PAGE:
In the military context, for example, one soldier struggled with feelings of blame and responsibility after his fellow officers were killed in a mission while he was on leave. He had to reframe the situation to achieve moral clarity: Did he see himself like a homeowner who never put a fence around his pool and discovers a child has wandered in and drowned? Or did he see himself as a police officer who might have had helpful information but was off-duty at a moment that would have saved lives? Practicing self-empathy and accepting that he was similar to the police officer helped him heal from moral injury.
Forgiving oneself and others can be a critical step toward releasing the burden of moral injury. This does not mean condoning or excusing a transgression. Forgiveness involves making a decision to acknowledge one’s own or others’ responsibility for what happened coupled with an emotional release of the burden of condemnation. Forgiveness also doesn’t require people to repair or reconcile with others who were involved in the transgression.
Moral beliefs and values are almost always imbued with social or religious significance; people may fear rejection or betrayal when disclosing a choice that feels wrong or unethical. Therefore it’s important to be empathetic and non-judgmental. When a friend or loved one struggling with a moral injury chooses to share their experience, acknowledge that it may have been difficult to disclose the experience, listen with compassion, and ask how to aid their process of recovery and repair.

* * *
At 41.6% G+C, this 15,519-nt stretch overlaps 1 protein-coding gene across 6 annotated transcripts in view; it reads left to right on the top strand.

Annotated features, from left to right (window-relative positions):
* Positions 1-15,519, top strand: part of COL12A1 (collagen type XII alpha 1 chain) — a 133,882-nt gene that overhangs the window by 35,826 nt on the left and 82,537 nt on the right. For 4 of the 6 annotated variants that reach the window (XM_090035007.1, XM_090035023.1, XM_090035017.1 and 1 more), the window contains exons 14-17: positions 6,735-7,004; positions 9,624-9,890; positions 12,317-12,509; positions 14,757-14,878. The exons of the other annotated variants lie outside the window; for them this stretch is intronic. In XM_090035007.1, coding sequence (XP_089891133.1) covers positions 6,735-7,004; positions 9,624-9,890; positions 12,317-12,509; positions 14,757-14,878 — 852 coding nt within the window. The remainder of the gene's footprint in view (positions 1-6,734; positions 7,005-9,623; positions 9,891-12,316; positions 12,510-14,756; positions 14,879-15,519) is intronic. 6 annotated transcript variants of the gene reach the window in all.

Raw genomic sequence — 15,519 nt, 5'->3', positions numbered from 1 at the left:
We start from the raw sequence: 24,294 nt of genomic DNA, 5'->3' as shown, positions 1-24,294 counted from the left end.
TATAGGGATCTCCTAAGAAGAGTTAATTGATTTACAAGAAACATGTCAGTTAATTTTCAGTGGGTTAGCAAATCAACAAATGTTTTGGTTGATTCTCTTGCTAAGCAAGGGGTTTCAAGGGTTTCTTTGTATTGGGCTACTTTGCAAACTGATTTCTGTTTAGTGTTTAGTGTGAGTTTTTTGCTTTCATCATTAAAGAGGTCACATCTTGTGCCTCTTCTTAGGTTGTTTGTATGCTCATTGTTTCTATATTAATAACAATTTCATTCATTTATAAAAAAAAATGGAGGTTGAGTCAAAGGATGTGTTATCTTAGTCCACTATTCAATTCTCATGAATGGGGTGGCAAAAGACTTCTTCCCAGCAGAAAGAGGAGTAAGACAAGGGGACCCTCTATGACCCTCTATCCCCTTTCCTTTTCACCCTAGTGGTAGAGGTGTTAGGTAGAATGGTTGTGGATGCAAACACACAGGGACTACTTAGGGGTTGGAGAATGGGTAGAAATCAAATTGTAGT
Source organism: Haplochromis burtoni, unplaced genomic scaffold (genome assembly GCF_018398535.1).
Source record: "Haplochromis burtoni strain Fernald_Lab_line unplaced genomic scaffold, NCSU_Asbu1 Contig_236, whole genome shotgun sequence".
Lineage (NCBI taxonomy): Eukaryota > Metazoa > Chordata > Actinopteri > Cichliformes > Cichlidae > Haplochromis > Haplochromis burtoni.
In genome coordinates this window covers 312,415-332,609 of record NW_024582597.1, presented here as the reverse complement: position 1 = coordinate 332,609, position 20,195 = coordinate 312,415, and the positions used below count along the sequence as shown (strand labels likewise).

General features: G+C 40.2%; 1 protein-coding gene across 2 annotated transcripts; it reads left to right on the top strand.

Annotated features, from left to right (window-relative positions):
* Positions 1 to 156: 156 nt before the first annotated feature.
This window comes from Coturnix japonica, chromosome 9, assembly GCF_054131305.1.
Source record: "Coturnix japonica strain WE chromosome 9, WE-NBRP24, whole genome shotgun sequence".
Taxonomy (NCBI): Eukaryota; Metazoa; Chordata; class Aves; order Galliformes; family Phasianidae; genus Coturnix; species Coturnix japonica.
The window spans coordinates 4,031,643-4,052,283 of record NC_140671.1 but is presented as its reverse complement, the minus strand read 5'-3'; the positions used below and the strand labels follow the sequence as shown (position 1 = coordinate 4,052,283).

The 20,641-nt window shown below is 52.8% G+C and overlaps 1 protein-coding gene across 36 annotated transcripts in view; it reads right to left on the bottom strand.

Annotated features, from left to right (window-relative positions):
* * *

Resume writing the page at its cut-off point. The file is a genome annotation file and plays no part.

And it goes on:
Exposure to stress, in some cases, can lead to growth following adversity, called post-traumatic growth. Moral strain can also provoke positive responses, for example greater motivation to seek change, and moral, spiritual, and emotional development. (This may be more likely if one experiences guilt rather than shame.) Attitudes such as belief in a just world are also thought to be associated with better outcomes during stressful circumstances.
The self-loathing and distrust of others that often follow moral injury can lead to depression and anxiety, occasionally aggression, and, at worst, suicidal thinking. Psychiatrist Jonathan Shay, who developed the concept of moral injury in working with Vietnam veterans for over 20 years, contends that violence and suicide among veterans stem more from a moral injury than from PTSD.
Post-traumatic stress disorder and moral injury often go hand in hand, but there are important differences: PTSD is the result of a life-threatening experience that leads to chronic hypervigilance and fear; it is difficult to ever feel safe. Moral injury involves loss of trust; it is not a disorder but a reasonable response to having one’s ethical compass thrown off track.
Moral injury is not currently included in the Diagnostic and Statistical Manual of Mental Disorders (DSM). Scientific consensus has yet to be reached on the parameters of moral injury.